Amur falcons: A conservation success story of India

Amur falcon is a migratory raptor that visits India .With an average length of 30-36cm, females generally weigh more than males in this species. Adult male is dark grey. The Amur falcon has dark brown eyes with orange-red eyering. It has short bare legs with orange-red feet. Tail and feathers show broad dark tips .Cheeks and throat are plain white .It has a buff underparts. India takes pride in having a successful conservation story with this species, apart from being home to 18% raptor species from the world.

The Amur falcon feeds mainly on insects, including grasshoppers, and flying termites. Hunting habits of falcons take place throughout the day. Amur falcons are usually found in flocks, numbering into the hundreds to thousands. The nest may be built in a tree hole. Three to six eggs are laid during the period of 28 to 30 days. Both the male and female help incubate and feed the chicks. The amur falcon typically inhabits open woodland. In winter it may be found in savanna and grassland.

The Amur falcon has a wide distribution across Asia, eastern Siberia, northeast Mongolia, North Korea, northern and eastern china. The entire population of Amur falcons leaves the breeding area in Asia from august to September. This species may also breed in northeast India. During migration, the Amur falcon may pass through parts of India, East Africa, and the Arabian peninsula. The birds stop off in India and Bangladesh for several weeks. The birds disappear from India and reappear in East Africa to Asia, which takes place between February and March.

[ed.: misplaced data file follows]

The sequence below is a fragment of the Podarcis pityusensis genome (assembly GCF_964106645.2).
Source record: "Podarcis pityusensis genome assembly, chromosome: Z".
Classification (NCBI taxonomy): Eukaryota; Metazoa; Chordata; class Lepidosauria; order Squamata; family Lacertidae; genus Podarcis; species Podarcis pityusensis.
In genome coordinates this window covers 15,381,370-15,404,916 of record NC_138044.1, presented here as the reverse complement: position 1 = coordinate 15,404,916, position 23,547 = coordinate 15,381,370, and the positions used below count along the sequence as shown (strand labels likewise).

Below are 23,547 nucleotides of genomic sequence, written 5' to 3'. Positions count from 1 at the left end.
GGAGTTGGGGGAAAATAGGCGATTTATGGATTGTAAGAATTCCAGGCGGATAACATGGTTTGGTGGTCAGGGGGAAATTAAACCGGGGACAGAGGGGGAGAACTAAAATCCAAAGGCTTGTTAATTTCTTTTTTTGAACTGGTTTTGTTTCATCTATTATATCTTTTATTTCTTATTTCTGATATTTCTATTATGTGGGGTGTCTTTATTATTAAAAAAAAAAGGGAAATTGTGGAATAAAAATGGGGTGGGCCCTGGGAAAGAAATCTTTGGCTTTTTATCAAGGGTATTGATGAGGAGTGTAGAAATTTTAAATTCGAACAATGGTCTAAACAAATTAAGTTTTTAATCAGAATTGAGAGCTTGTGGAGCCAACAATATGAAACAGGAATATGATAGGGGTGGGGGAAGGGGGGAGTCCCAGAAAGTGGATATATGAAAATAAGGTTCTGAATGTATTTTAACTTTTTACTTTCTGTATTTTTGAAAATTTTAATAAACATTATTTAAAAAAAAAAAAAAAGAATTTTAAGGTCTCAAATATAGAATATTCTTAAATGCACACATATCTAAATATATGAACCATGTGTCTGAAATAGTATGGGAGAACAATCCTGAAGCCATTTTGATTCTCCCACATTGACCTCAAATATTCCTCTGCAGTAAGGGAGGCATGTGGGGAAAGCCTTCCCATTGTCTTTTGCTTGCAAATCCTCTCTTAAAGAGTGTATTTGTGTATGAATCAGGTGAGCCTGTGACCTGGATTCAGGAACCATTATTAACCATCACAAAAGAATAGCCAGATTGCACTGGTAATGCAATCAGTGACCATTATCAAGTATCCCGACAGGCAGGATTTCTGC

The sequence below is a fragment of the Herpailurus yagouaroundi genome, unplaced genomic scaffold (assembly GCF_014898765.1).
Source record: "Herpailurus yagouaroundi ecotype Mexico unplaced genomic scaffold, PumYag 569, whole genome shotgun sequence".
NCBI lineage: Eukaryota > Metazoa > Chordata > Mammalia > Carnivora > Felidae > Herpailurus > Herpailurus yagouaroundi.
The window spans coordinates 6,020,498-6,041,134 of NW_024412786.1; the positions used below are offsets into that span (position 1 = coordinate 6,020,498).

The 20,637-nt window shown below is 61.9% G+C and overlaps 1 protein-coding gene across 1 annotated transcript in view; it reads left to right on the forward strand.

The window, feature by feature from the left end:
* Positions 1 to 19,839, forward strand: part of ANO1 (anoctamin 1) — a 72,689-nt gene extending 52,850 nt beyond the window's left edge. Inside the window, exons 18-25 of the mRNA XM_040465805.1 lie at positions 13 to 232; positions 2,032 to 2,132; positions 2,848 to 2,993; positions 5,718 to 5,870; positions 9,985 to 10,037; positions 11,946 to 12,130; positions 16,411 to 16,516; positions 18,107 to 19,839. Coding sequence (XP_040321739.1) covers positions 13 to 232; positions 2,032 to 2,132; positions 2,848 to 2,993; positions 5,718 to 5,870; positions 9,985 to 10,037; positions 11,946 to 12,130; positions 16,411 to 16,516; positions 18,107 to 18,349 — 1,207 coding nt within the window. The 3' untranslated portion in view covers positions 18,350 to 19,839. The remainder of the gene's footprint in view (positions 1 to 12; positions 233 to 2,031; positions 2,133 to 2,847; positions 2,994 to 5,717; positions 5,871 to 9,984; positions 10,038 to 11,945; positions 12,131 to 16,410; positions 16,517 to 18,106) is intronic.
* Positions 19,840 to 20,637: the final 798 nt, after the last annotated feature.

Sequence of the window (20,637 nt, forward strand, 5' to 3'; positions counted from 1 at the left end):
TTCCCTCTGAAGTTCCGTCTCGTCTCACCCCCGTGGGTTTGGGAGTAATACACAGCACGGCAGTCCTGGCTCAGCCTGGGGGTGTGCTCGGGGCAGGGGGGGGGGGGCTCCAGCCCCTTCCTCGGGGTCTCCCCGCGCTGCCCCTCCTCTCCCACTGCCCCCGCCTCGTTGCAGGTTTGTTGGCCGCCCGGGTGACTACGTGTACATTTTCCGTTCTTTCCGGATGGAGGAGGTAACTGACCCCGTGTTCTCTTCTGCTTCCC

During migration, the Amur falcon falls in northeast India, mainly in Nagaland. It led to a lot of hues and cry all over the world which led to conservation projects because of which we know a lot about these strong fliers . In millions they come to visit starting mid-October till early November. Apart from Nagaland, these birds visit parts of Manipur and Assam. To conserve these birds, some of the birds were captured using satellite tracking and the entire cycle of migrations monitored closely. Pangti village in Nagaland has now become the world’s amur falcon capital.